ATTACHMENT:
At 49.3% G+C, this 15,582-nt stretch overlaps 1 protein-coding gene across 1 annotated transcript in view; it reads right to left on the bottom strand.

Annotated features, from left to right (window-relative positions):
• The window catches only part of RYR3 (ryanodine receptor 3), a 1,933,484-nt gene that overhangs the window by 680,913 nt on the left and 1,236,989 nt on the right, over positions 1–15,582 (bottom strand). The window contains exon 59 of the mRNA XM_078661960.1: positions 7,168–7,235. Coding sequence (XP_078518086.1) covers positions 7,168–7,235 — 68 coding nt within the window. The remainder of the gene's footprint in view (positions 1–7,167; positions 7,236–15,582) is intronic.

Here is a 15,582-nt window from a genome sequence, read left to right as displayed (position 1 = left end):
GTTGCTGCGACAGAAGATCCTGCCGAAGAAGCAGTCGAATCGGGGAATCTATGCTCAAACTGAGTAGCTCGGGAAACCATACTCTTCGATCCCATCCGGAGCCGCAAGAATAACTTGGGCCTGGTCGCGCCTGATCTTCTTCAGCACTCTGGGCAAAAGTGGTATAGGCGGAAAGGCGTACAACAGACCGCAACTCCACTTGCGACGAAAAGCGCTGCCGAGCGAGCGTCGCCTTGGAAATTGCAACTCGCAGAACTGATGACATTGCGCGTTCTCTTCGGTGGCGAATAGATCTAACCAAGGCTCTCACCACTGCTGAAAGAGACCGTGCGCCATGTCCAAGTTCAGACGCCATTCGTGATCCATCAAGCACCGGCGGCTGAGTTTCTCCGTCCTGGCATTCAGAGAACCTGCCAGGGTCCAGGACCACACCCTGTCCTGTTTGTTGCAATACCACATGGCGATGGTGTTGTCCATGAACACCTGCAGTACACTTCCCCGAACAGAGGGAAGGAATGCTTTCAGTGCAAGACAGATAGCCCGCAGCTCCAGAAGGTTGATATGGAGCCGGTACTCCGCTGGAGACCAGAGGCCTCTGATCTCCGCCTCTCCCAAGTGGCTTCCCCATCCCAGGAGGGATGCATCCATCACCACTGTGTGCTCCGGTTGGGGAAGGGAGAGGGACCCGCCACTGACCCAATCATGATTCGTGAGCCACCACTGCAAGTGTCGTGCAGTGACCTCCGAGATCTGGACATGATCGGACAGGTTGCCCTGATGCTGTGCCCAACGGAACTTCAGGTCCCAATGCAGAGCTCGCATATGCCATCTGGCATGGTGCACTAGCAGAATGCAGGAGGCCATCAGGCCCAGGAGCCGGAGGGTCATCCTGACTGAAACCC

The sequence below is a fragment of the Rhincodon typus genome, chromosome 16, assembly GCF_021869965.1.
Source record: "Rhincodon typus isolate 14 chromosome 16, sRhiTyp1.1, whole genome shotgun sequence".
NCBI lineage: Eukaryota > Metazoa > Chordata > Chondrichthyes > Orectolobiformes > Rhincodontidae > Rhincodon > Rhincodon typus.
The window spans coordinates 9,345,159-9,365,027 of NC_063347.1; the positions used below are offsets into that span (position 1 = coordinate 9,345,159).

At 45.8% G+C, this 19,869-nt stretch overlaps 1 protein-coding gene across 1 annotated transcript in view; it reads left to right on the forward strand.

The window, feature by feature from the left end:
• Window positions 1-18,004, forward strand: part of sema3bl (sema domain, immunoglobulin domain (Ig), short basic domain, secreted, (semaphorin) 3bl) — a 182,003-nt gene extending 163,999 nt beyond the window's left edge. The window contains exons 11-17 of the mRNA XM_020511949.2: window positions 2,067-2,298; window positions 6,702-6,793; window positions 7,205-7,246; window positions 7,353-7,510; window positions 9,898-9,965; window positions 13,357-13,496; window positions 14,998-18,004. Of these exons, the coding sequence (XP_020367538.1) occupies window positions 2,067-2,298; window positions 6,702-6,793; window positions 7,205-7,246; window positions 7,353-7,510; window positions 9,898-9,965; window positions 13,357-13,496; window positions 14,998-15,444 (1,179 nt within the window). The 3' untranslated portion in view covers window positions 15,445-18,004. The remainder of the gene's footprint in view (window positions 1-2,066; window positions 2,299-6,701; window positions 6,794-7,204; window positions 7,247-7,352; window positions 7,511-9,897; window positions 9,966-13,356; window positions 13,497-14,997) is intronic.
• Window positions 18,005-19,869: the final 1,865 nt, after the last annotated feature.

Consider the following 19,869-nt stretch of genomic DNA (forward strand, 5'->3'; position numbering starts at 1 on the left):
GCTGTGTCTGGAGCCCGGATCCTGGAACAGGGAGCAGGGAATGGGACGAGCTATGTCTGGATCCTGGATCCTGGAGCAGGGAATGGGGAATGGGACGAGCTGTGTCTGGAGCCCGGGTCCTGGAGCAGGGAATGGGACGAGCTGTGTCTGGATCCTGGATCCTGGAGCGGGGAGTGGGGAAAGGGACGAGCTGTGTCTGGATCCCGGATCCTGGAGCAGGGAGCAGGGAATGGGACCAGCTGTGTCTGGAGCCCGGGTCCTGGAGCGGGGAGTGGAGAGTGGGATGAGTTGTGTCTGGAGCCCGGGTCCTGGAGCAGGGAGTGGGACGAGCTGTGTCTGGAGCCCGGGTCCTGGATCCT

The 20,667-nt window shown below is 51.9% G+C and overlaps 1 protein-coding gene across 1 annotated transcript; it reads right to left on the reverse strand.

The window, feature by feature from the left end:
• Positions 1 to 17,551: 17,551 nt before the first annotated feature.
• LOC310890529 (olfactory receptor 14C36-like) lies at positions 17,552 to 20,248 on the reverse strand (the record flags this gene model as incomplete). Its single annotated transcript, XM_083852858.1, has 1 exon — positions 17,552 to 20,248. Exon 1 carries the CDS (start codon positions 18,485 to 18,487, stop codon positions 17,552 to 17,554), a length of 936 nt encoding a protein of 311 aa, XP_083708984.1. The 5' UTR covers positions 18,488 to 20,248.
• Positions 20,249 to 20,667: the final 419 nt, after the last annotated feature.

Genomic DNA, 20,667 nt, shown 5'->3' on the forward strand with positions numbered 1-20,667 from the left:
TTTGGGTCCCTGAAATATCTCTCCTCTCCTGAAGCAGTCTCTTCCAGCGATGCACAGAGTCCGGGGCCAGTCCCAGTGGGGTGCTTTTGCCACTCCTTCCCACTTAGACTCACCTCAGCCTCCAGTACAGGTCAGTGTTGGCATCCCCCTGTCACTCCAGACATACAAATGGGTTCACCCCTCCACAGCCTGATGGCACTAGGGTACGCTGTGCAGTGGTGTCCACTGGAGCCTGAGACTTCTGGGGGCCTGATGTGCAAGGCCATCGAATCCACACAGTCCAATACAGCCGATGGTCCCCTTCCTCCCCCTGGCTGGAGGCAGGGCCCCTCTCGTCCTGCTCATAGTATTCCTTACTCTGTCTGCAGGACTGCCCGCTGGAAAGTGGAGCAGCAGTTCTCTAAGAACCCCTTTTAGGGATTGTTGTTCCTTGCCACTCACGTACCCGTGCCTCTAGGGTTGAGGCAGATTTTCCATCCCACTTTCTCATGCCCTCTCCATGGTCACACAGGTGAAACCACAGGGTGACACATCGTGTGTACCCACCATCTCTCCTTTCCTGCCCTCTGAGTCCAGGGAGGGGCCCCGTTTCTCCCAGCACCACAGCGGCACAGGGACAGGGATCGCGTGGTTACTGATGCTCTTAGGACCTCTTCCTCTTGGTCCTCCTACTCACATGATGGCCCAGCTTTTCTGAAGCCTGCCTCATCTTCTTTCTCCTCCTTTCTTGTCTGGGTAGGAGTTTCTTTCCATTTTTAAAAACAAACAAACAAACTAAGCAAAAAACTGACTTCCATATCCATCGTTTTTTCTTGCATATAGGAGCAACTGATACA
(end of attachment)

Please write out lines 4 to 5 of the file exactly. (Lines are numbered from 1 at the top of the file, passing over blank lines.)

Here is a 15,582-nt window from a genome sequence, read left to right as displayed (position 1 = left end):
GTTGCTGCGACAGAAGATCCTGCCGAAGAAGCAGTCGAATCGGGGAATCTATGCTCAAACTGAGTAGCTCGGGAAACCATACTCTTCGATCCCATCCGGAGCCGCAAGAATAACTTGGGCCTGGTCGCGCCTGATCTTCTTCAGCACTCTGGGCAAAAGTGGTATAGGCGGAAAGGCGTACAACAGACCGCAACTCCACTTGCGACGAAAAGCGCTGCCGAGCGAGCGTCGCCTTGGAAATTGCAACTCGCAGAACTGATGACATTGCGCGTTCTCTTCGGTGGCGAATAGATCTAACCAAGGCTCTCACCACTGCTGAAAGAGACCGTGCGCCATGTCCAAGTTCAGACGCCATTCGTGATCCATCAAGCACCGGCGGCTGAGTTTCTCCGTCCTGGCATTCAGAGAACCTGCCAGGGTCCAGGACCACACCCTGTCCTGTTTGTTGCAATACCACATGGCGATGGTGTTGTCCATGAACACCTGCAGTACACTTCCCCGAACAGAGGGAAGGAATGCTTTCAGTGCAAGACAGATAGCCCGCAGCTCCAGAAGGTTGATATGGAGCCGGTACTCCGCTGGAGACCAGAGGCCTCTGATCTCCGCCTCTCCCAAGTGGCTTCCCCATCCCAGGAGGGATGCATCCATCACCACTGTGTGCTCCGGTTGGGGAAGGGAGAGGGACCCGCCACTGACCCAATCATGATTCGTGAGCCACCACTGCAAGTGTCGTGCAGTGACCTCCGAGATCTGGACATGATCGGACAGGTTGCCCTGATGCTGTGCCCAACGGAACTTCAGGTCCCAATGCAGAGCTCGCATATGCCATCTGGCATGGTGCACTAGCAGAATGCAGGAGGCCATCAGGCCCAGGAGCCGGAGGGTCATCCTGACTGAAACCC